Meherwan Irani learned to cook from his mother. And while he is not unique in that respect, he must be one of the few chefs in the country who asked his mother to train the kitchen staff, too. The menu at Chai Pani, a color-splashed bastion of citrus and spice in Asheville, North Carolina, is rooted in the flavors of the chef’s childhood in northern India, and for good reason. Irani spent more than a decade in sales and marketing before he opened his restaurant five years ago. Although he is hardly a novice, his resume consists of hours logged in his own kitchen and under his mother’s tutelage, not in restaurants or culinary schools.
Chai Pani has been a runaway success so far, with a year-old satellite in Atlanta and a spinoff cocktail bar, MG Road, that draws crowds to the basement of the flagship restaurant. Irani’s business acumen and commitment to sourcing locally have helped, but it’s his sense of fun and knack for bright, gut-punching flavors that have earned him national attention. Critics and eaters have fallen hard for dishes such as the Sloppy Jai, a lamb sandwich that’s a close cousin to a cafeteria staple, and the kale pakoras, fritters stuffed with local greens. Earlier this year, Irani made the James Beard Foundation’s list of nominees for Best Chef: Southeast.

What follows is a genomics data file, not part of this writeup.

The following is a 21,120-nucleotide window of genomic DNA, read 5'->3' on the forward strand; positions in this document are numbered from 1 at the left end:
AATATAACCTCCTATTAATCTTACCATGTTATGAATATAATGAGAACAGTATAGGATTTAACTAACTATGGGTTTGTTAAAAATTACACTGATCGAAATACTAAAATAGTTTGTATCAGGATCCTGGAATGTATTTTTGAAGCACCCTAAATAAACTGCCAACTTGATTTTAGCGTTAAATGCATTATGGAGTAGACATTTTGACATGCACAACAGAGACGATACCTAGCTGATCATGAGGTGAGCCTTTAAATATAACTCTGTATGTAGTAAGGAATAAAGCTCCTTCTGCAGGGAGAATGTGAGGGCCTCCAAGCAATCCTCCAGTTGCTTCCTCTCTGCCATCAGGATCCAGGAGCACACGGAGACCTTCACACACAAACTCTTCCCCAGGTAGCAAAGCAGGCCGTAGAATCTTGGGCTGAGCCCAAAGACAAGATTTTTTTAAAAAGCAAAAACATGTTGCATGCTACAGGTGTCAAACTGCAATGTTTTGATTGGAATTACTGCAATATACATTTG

The recipe for the very popular okra fries on the menus at both Chai Pani locations and MG Road comes directly from the chef’s mother, and it couldn’t be much easier to follow at home. “I’m pretty sure my mom invented this recipe,” Irani says. “It was the only way she could get me to eat okra. I’ve seen Chai Pani–style fries on a few menus since we first introduced them, and it just tickles me to see my mom’s recipe making its way across the United States.”